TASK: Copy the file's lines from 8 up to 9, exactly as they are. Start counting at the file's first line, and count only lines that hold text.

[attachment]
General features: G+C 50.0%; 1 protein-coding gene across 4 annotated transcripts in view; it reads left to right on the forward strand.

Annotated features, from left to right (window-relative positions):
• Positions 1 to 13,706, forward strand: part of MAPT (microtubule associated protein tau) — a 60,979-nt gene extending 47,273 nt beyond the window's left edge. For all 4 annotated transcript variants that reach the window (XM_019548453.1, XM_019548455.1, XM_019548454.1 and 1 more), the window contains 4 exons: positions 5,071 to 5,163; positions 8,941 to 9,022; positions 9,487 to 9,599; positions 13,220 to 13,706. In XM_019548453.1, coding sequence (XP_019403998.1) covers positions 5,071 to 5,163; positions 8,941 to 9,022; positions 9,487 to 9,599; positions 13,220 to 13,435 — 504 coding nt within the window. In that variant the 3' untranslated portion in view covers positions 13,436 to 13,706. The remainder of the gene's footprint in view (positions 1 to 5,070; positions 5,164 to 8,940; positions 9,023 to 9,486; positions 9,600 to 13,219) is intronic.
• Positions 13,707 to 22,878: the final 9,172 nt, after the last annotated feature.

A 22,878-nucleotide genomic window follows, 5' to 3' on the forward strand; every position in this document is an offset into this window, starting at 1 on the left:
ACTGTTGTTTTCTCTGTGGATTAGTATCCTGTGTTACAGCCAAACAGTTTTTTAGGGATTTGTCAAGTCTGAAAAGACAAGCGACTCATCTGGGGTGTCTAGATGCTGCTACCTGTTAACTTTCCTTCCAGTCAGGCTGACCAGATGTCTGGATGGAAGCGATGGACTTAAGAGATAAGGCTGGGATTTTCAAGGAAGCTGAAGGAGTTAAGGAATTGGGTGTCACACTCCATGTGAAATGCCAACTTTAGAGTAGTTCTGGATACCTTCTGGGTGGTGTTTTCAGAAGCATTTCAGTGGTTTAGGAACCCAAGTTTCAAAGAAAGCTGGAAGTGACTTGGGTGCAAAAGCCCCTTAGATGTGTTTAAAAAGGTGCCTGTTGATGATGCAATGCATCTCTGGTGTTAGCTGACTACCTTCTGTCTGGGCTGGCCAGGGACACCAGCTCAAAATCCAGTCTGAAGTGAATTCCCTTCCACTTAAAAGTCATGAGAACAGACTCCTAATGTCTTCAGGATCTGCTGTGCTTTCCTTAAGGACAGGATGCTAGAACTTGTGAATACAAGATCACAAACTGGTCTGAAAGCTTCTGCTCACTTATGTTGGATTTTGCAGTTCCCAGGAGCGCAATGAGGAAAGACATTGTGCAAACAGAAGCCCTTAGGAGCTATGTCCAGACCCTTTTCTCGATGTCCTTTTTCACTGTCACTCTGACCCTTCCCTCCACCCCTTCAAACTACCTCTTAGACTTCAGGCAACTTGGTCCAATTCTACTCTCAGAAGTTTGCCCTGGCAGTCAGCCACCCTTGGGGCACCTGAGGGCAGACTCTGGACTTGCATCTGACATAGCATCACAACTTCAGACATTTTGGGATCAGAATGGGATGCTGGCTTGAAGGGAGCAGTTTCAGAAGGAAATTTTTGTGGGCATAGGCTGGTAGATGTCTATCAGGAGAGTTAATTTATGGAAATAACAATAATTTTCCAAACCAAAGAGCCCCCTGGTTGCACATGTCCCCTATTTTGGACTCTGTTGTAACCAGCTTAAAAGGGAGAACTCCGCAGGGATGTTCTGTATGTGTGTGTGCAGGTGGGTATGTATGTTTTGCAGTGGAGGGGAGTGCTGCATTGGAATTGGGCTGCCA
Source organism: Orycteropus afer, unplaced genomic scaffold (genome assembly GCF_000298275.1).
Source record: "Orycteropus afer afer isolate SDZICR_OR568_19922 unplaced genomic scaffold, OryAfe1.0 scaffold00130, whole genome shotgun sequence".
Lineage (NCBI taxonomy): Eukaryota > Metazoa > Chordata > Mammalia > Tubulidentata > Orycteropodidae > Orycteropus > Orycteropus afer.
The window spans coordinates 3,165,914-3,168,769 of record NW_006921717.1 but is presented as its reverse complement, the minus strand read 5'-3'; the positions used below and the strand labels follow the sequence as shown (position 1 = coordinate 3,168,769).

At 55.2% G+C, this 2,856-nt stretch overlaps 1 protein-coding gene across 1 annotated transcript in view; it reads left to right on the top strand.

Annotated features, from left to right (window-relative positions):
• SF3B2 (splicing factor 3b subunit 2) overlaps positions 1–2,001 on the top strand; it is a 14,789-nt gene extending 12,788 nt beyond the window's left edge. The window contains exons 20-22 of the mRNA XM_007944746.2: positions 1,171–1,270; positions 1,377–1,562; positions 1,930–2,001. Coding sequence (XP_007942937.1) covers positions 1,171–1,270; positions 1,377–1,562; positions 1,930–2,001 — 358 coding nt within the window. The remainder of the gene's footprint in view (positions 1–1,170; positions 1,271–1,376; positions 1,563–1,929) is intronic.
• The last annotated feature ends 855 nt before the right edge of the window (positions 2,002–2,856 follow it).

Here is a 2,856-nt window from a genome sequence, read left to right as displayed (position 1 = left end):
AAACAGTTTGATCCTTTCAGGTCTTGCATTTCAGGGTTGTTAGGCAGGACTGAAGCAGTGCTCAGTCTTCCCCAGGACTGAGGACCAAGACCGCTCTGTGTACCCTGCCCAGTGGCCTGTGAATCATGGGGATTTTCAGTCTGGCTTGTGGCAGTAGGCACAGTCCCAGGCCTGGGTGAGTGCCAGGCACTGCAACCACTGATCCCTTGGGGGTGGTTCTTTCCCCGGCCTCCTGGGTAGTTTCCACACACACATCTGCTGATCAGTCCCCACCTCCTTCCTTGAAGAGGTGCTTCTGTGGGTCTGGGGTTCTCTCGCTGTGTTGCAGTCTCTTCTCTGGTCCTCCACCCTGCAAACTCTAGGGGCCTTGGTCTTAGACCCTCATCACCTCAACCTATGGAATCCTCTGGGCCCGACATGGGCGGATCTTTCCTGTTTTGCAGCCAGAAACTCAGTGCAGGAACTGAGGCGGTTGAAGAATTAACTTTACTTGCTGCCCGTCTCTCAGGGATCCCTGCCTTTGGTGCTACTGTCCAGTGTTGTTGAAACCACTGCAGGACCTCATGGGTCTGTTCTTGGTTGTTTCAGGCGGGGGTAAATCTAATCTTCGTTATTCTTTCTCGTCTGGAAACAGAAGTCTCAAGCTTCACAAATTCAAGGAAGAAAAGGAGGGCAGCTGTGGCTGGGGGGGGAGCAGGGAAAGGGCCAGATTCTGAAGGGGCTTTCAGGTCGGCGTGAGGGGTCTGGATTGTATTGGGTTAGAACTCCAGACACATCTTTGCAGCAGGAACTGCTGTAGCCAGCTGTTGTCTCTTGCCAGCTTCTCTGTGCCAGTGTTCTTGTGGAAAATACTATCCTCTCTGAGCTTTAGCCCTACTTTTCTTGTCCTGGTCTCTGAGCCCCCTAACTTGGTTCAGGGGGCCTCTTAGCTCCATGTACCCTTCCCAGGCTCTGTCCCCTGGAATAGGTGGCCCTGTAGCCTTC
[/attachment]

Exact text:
Source record: "Orycteropus afer afer isolate SDZICR_OR568_19922 unplaced genomic scaffold, OryAfe1.0 scaffold00130, whole genome shotgun sequence".
Lineage (NCBI taxonomy): Eukaryota > Metazoa > Chordata > Mammalia > Tubulidentata > Orycteropodidae > Orycteropus > Orycteropus afer.